Jeff O'Connell solved a sys of 2 eqns in the 4 unknowns a=#2's, b=#4's, c=#6's, d=#8's. I like it!

Again, I got LOTS of responses! Sorry about the delay- my furnace broke and I been COLD!
Jeff O'Connell. . . . 9 pts - Nice method ; officially I wanted the actual sums!
Huan-yu Chung . .. 7 pts - Your first and third e-mails were correct!
Beth Wilson . . . . . .5 pts - Great answer, just not first in my mailbox!
Some of you didn't find all 25, but you still get points! (listed roughly in order received)
Jen-Kai Pan . . . . . . 3 pts - You got all but one, and you were the first response
Greg Hess. . . . . . . . 2 pts - That's most of them. Try to be systematic
Yu Chen Wang . . . 2 pts - You got all but one too!
Andy Murdock. . . . 1 pt - There were smore ways to spend the 60 mil.
Jason McCargar. . . 1 pt - Nice notation 8*3p + 4*9p etc.
Kiyomi Sakata. . . . 1 pt - Thanks for trying; you got most of them.
Matt Whitlow. . . . . 1 pt - Do I have to make a comment for everyone?
Colleen Frye. . . . . . 1 pt - No actual salaries, but three intersting methods!
Utku Aksu. . . . . . . . 1 pt - Keep on entering my humble contest, everyone!

Problem #37 - Posted Saturday, February 6, 1999
A former student of mine mistakenly canceled the 6's and got lucky:
16 - 1
64 - 4 . . . (This says 16/64 = 1/4.)
Find three other two-digit examples like this and at least two three-digit examples of lucky
canceling without using the digit 0. The numbers must have different digits; i.e. 33/33 = 3/3 doesn't count.

Solution: There are three other proper fractions that work:
19/95 = 1/5 , 49/98 = 4/8 , 26/65 = 2/5 . (I like that last one.)
Andy Murdock noticed you can use reciprocals: 64/16 = 4/1 , etc.; not illegal!
Of the three-digit ones, here are a few:
119/595 , 116/464 , 492/984 , 493/986 , 494/988 .
Check back for others or keep suggesting them! ~ ;-}

Andy Murdock. . 10 pts - I wasn't thinking improperly, Dan said fractionally.
Tim Nelson. . . . . . 5 pts - Your answers were legal at the time!
Dave B. . . . . . . . . . 4 pts - Good answers; but I wanted three 2-digit ones.

Problem #38 - Posted Monday, February 15, 1999
a) Choosing four people at random, what is the probability that none of them have their birthdays on the same day of the week?
b) What is the smallest number of (random) people such that there's a better-than-50% probability of at least two of them having the same birthday? (such as Feb. 14 ; not nec. the same year!)

Solution: a) Many of you got this part: The prob. the second person has a different day than the first is 6/7; the prob. the third is diff than the first 2 is 5/7; the prob. the 4th is diff is 4/7; so Prob(all 4 diff) = (1)(6/7)(5/7)(4/7) = 120/343 :=: 0.349854; about 35%.

b) Using the same reasoning, to find the prob. thaty all b'days are diff't, multiply all fractions (365/365)(364/365)(363/365) . . . then see how far to go until the product is less than 1/2.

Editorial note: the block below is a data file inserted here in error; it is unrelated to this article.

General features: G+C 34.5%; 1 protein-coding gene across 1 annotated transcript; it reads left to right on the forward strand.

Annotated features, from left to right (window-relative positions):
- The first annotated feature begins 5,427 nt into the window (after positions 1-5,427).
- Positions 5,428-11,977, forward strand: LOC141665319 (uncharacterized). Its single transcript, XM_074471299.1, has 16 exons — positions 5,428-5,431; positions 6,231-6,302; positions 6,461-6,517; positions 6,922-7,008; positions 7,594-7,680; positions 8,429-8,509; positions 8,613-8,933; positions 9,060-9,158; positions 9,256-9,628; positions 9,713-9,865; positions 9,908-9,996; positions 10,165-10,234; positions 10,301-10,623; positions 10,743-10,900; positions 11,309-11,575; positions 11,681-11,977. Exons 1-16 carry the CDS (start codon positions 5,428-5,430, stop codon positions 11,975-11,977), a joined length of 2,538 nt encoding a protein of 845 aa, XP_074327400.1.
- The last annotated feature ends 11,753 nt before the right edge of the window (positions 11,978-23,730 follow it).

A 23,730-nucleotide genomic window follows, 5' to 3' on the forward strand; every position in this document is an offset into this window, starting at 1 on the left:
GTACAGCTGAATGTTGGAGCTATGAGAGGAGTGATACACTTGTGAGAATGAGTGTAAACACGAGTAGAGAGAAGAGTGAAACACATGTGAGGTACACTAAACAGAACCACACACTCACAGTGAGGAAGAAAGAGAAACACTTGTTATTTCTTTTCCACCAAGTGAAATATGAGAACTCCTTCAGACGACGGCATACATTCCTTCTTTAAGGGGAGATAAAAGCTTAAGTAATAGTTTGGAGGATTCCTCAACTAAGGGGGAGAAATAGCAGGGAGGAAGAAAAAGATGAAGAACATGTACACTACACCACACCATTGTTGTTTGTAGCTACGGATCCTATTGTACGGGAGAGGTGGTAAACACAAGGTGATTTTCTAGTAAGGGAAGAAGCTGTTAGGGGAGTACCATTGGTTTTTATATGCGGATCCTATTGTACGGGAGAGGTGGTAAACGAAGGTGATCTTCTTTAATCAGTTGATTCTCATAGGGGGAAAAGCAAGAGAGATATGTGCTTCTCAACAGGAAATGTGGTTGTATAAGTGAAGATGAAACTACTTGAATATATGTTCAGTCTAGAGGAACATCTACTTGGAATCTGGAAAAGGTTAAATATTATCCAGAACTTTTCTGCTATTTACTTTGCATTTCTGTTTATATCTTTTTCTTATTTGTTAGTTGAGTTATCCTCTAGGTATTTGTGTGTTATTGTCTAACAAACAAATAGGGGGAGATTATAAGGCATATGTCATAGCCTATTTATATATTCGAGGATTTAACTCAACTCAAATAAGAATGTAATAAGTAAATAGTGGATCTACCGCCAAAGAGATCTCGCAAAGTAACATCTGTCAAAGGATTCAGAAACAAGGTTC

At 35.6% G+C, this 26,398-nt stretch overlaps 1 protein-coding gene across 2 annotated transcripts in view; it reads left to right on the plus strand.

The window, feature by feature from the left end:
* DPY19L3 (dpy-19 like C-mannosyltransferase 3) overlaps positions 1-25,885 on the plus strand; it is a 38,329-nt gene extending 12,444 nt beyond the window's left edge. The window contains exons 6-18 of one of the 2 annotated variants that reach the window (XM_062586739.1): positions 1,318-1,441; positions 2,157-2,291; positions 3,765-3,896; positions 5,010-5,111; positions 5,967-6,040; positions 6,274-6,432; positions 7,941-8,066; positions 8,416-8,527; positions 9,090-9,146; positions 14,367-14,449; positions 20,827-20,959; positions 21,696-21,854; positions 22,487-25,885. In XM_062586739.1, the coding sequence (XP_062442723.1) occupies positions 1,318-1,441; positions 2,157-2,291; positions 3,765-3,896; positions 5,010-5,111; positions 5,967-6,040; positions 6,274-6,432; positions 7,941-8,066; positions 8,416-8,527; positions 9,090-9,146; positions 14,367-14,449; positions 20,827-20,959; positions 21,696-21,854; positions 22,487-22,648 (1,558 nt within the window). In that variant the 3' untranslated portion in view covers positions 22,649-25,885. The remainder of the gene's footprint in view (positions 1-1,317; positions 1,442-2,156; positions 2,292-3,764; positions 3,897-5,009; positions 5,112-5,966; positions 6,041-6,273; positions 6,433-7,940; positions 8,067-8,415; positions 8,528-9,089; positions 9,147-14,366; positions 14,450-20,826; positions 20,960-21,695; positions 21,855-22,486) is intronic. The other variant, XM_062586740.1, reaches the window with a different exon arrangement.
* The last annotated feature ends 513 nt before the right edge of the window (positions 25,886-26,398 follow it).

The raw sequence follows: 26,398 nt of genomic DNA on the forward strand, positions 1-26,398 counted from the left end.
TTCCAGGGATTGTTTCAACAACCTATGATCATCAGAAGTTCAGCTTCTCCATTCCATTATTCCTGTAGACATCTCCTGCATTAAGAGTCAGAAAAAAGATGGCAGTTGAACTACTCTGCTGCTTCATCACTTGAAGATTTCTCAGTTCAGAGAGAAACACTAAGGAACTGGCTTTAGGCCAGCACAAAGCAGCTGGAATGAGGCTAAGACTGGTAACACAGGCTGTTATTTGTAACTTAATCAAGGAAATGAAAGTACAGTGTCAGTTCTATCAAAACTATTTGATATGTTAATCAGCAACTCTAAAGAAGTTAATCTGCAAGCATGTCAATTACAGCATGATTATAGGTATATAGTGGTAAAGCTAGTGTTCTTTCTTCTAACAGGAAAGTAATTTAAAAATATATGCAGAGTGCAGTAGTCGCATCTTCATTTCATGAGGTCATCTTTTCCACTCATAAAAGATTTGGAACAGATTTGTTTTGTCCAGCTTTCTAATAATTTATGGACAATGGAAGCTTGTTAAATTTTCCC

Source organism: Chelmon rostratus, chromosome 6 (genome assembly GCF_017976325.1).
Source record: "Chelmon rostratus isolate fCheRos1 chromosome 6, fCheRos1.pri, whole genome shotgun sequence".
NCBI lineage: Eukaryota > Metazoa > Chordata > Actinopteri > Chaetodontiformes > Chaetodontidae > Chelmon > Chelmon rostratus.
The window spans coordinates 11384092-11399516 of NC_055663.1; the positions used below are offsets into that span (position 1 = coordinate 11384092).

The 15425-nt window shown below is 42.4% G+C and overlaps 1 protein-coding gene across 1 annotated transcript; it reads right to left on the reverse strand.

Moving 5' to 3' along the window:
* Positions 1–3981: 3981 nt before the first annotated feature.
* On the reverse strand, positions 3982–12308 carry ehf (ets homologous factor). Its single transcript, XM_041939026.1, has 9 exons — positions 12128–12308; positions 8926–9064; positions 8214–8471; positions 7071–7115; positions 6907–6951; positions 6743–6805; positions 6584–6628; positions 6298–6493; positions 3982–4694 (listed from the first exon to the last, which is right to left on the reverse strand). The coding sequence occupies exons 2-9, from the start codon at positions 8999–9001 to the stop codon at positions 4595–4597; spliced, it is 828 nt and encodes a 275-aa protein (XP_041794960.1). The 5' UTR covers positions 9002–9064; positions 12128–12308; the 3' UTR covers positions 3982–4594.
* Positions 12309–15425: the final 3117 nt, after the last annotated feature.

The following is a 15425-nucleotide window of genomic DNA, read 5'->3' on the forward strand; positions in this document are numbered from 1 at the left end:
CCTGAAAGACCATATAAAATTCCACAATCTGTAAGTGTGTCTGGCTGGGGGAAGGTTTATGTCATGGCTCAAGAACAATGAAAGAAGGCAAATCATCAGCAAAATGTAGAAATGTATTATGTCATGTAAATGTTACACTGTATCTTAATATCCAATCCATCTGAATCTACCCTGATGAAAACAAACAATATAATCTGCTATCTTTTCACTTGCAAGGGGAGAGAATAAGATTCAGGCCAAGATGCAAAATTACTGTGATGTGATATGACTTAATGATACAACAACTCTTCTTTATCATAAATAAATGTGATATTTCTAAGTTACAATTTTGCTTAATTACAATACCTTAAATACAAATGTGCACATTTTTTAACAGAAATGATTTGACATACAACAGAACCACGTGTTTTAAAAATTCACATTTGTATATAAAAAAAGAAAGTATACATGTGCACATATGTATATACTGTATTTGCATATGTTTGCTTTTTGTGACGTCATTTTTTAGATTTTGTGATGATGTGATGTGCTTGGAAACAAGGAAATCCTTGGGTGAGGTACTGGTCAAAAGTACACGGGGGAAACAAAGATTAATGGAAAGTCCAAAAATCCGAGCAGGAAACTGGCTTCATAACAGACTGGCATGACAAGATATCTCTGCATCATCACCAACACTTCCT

With n people you mult down to (365 - n + 1) / 365 ; notice that (365/365)(364/365) . . . (344/365) :=: 0.5243 while (365/365)(364/365) . . . (343/365) :=: 0.4927. ; this is for n = 23 people.

The prob that some 2 people of the 23 will have the same b'day is about 50.73%. 30 people: 70.63%; 40: 89.12%; 50: 97.04%. (Good question: what if you allow Feb. 29 in 1/4 as many cases as a usual b'days ? . . .)

Beth Wilson. . . . . . . . 10 pts - Not the first answer, but the best and correctest.
Colleen Frye . . . . . . . . 5 pts - Dangerous rounding in a), evidence destroyed in b)
Yu Chen Wang . . . . . .4 pts - Interesting odds, but your source rounded off the 23.
Huan-Yu/Richy Chang. 3 pts - You were just barely off, another vote for 24.
Zheng Shuuwei. . . . . . 1 pt - It's not as many people as most people think!
Matt Whitlow . . . . . . . 1 pt - You may be surprised it's only 23 people too!
Rebecca Frye . . . . . . . . 1 pt - I heard you helped in an important way!

Problem #39 - Posted Thursday, February 25, 1999
 Holy Triangle! (back to top) If I rearrange the four pieces on the left (base = 5, ht = 13) to make the picture on the right (same base, same ht), there's one empty square! What the hole is going on here? Explain how the same pieces seem to occupy different areas.

Solution: (from new entrant Jeffrey Hunt):
The trick here is that your holy triangle is not a triangle at all. It is some type of four sided
polygon instead. Here is how my logic goes:
First of all I summed the areas of the pieces in the left triangle and came up with an area of 32.
I did the same with the triangle on the left; 32. From this I deduced that the trick wasn't in the shapes
but in the triangular shape overall. What helped me deduce this was that the area of the triangle on